And the turnovers, finally, they didn’t lose the turnover margin battle! They only “tied”, giving it away once, but they took one away themselves. It can be a drastic difference when you aren’t giving the thing away three or four times a game, isn’t it? That’s one thing that was kind of lost in all the excitement, that they didn’t play hot potato with the football.

  • JT Levenseller – he WILL PLAY this week. Wulff said they “want to get him as many plays as they can this week” and get him some solid game experience. They also brought up the idea of a redshirt in the future, and Wulff said that is certainly a consideration. Unfortunately he didn’t get enough snaps this year and it wasn’t an ideal scenario for burning his redshirt, but we’ll see how that all plays out. He didn’t flat-out say it, but I kind of got the idea that we’ll see a lot of JT this week?
  • Finally, one last thing on Hawaii – Wulff said they have been running the same offense this year, and while they’ve played a few QB’s, they are still doing pretty well on offense. But where he said they have improved is their defense. They start nine seniors on defense, and they have a very strong, experienced, active defensive front. Some of their key backups are also seniors, so there is a lot of experience there. Hawaii also has a lot riding on this game. Even though they are 6-5 right now, they have to win this game to be bowl-eligible. If they lose it, they will likely miss out on a bowl game, even though they would be at six wins. So Wulff knows they will be highly motivated this week.

That’s about it for this week. A light-hearted show and a very appreciative crowd, and lots of congrats from the callers. Wulff still kept it in check, but you could tell he’s still on a high from that game. And in a year like this, who can BLAME THE GUY for being happy with how that game went down? Like Wulff said last week, the day he took this job and the whole “Cougars hunt and kill” comment, well, that was said for WSU fans, and deep down he’s a fan as well as the coach. He played at WSU and his Cougar pride runs as deep as anyone. So imagine how you would feel if you beat UW in double-OT?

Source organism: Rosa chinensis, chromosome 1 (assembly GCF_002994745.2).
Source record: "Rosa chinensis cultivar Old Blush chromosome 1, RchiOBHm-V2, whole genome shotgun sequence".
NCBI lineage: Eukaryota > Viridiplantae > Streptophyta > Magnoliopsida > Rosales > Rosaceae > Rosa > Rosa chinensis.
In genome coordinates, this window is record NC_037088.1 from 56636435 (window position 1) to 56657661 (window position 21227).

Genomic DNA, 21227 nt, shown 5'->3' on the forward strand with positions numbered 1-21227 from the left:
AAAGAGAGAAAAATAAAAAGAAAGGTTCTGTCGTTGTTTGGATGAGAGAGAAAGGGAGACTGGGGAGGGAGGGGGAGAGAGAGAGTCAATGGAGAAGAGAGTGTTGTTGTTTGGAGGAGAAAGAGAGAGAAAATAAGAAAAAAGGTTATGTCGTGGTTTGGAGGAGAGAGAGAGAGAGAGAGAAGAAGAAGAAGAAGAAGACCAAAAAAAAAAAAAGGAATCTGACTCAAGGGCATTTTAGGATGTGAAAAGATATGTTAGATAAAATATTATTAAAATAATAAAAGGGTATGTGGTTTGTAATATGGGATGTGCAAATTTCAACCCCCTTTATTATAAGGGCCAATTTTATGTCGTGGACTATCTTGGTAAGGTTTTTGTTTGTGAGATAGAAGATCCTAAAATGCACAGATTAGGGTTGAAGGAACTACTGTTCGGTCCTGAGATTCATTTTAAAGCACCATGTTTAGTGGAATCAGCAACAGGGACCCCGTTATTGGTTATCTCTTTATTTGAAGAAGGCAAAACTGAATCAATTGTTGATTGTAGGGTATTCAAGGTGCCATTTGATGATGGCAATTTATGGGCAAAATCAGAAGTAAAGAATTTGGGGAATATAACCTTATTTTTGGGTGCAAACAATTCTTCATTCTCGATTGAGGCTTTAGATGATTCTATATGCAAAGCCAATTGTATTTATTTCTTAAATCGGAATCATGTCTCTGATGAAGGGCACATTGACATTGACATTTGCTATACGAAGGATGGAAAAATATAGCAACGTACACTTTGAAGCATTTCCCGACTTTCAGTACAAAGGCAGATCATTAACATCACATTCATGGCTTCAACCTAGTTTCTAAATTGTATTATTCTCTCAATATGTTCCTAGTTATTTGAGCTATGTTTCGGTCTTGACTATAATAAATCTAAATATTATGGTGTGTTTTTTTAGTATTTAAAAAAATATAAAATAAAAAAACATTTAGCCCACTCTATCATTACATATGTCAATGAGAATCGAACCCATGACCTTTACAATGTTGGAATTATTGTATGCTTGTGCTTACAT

ENJOY YOUR TUESDAY, and GO COUGS!

Congratulations

November 23, 2008

What a finish, what a game. Who cares about how low both programs sunk to this year. Let the national media make fun of this game. Like we said earlier in the week, you can throw out the records and watch the kids compete, but it IS STILL the Apple Cup! It’s a game that still means a hell of a lot to a lot of people, and in particular the players on both teams. So I think we all knew the kids would sell out today and play hard, and while not the prettiest game in the world, the effort on both teams certainly didn’t disappoint.

We could try to break down this game, and look at what happened. But I don’t want to get too deep into it, but for a few things:

  1. How the HELL does UW not score more than 13 points in this game? They had one running back in Griffin go well over 100 yards and almost had another with Dailey, and as a team they had a net rushing yard mark of 225 yards. Anyone watching that game knows that UW’s front line, for the MOST PART anyway, had control of the line of scrimmage. And with that running game, they also dominated time of possession, holding the ball for over 35 minutes combined to just 24 minutes and change for WSU. So it was set up for UW to grind our young skinnies into the ground with their big fatties, but they just never seemed to be able to kick down the door.